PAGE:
Leave’s painful choices

maxresdefaultThe opening of the official campaign on the EU referendum hasn’t been all fireworks; instead, it’s been mostly more of the same. Each side trading consequences and perils, questioning the other side’s competence or intent. In particular, we’ve been lacking vision.

The vision thing is an easy one of trash: too many overtones of Tony Blair, too much of a hostage to fortune. But vision matters: when no one seems to agree about the state we’re in, speaking instead of the state we might achieve looks less problematic.

This is particularly true for Leave. Saying that the status quo isn’t good will only get you so far, whereas a vision of the brighter, better future might well draw in more people. As Sunder Katwala noted some time ago, without that positive construct, Leave lacks a focus to its energies. While that might be a painful process, the potential value of a pre-agreed plan to a Leave side that won the vote would be immense, not least in the Article 50 negotiations that followed.

Again, the problems here are legion. Leave covers a huge array of ideological and party political positions that barely agree on what’s wrong with the EU, let alone what’s to be done. Any attempt to push a plan is thus likely to meet with internal resistance, since it will implicitly favour one worldview or another. As such, it might push away as many as it attracts.

All of which makes Michael Gove’s speech this week all the more interesting.

Gove is one of the more thoughtful figures in the Leave camp, in the sense of working through the implications of different decisions and being grounded in the politics of the situation. However, on this occasion, that thoughtfulness seems to have led him to a strange destination (thanks to whoever on Twitter reminded me of this on the confusion of opinion and action).

Gove’s argument is that the UK will be able to move out of the EU’s control but still maintain full access to its markets. He talks of a free trade area stretching across the European continent, which the UK – by virtue of its size and importance – could almost not help be part of. Moreover, the sheer success of the UK in this new position would start a contagion of democracy and would presage the collapse of the EU itself.

This ‘Goveland‘  obviously suffers a number of problems, as commentators (and Remain) were all too happy to point out. Yes, the UK is a large market for the EU, but not nearly as large as the EU market is to the UK. Coupled to the lack of incentive for other member states to give a generous deal to the UK – which would only raise further demands from domestic eurosceptics – and this ‘Albanian model’ looks not only less appealing but also less likely. Finally, as Pawel Swidlicki rightly pointed out, how could the UK negotiate access to an EU that was falling apart?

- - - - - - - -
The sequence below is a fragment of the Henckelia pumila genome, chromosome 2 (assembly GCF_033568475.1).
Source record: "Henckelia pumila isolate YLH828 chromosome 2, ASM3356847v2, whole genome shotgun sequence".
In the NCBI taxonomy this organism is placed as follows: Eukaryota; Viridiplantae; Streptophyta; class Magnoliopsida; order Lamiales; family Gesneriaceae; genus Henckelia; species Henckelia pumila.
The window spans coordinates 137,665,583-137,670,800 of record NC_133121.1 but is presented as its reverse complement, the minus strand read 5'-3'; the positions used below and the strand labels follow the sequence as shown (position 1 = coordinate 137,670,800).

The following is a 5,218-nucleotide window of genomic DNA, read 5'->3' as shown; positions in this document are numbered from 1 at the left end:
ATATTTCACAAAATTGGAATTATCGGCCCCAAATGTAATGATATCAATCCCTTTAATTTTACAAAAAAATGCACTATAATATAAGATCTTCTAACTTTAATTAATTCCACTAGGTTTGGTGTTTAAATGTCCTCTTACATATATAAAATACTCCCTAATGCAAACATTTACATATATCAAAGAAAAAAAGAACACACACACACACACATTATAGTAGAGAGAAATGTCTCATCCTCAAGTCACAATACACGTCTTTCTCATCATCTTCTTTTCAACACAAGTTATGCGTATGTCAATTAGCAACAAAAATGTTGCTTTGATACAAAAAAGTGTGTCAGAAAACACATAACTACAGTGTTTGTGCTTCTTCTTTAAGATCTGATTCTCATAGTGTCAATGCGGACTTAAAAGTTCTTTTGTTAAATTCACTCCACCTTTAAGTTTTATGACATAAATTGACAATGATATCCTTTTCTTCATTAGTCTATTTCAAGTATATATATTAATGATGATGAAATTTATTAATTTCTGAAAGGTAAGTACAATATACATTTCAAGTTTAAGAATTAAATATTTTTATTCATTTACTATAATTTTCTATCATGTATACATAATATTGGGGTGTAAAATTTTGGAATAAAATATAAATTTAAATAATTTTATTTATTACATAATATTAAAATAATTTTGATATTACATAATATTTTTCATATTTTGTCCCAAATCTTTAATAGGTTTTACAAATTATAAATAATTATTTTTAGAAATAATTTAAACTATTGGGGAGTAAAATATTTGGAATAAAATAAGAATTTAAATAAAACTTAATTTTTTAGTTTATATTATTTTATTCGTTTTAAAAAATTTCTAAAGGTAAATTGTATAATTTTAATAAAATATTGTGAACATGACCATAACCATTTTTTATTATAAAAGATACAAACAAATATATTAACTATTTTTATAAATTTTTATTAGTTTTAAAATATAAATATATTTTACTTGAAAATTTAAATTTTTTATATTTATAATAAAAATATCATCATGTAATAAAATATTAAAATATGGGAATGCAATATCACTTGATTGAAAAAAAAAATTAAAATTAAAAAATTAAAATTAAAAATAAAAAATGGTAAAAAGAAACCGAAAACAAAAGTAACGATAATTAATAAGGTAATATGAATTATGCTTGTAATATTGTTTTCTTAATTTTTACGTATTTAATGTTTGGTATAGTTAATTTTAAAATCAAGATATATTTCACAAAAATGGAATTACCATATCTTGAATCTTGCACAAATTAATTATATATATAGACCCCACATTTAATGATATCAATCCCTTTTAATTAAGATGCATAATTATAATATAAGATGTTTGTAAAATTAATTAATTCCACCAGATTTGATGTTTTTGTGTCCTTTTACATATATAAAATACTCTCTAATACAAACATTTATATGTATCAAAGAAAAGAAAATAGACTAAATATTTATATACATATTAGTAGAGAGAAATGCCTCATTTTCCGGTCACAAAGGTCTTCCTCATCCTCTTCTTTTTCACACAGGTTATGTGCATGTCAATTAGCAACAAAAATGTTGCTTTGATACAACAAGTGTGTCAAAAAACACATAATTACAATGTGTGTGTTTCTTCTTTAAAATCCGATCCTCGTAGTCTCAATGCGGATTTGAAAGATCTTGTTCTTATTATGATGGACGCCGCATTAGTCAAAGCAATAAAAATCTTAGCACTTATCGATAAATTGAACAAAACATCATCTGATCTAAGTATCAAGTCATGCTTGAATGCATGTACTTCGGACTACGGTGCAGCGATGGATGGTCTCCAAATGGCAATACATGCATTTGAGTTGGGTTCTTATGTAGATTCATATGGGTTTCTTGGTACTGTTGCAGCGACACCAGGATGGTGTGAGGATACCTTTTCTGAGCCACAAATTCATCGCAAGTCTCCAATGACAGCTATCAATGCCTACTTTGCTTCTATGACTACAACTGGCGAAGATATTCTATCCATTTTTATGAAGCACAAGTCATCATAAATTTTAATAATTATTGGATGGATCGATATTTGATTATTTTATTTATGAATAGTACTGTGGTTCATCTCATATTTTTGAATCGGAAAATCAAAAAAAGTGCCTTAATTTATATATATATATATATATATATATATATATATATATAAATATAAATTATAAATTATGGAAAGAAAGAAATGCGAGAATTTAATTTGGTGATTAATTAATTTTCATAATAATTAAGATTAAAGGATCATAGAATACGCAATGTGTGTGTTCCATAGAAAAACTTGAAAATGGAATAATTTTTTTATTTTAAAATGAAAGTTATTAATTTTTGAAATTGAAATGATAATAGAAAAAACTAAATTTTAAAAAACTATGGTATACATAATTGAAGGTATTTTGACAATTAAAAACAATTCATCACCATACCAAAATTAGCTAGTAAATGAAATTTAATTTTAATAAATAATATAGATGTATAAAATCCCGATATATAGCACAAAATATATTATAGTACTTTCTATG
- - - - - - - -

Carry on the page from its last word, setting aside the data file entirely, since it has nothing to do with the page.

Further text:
If the mechanics of the proposal are dubious, then the politics is less so. This speech has been one of the few big moments so far in the debate, where someone has tried to move things on. The absence of a clear leader of Leave means that there is opportunity for Gove to take up the reins, which might serve him well in the future, whatever the outcome. In addition, Gove’s proposal is open enough/lacking enough detail that it could act as an umbrella for many Leavers, at least in the broadest terms.

Gove’s speech matters not for its plan, but for its projection of a strong, independent and confident Britain. It taps into many of the themes that Leave have pushed over recent months, about not doing down the UK and about holding up our heads. For many voters that might be enough to convince them that Leave is the ‘right thing to do’, and we’ll work out the details as we go.

However, this doesn’t happen in a vacuum. There has been something of a swing towards Remain in the past week or so, which might be down to the government leaflet, or to the numerous statements about economic uncertainty caused by the potential of Brexit. While Remain has even less of a vision of the future than Leave – essentially, they’re relying on “it’ll be like it is now” – that doesn’t hurt them in the same way. Thus it falls to Leave to make their case stick better in the coming weeks.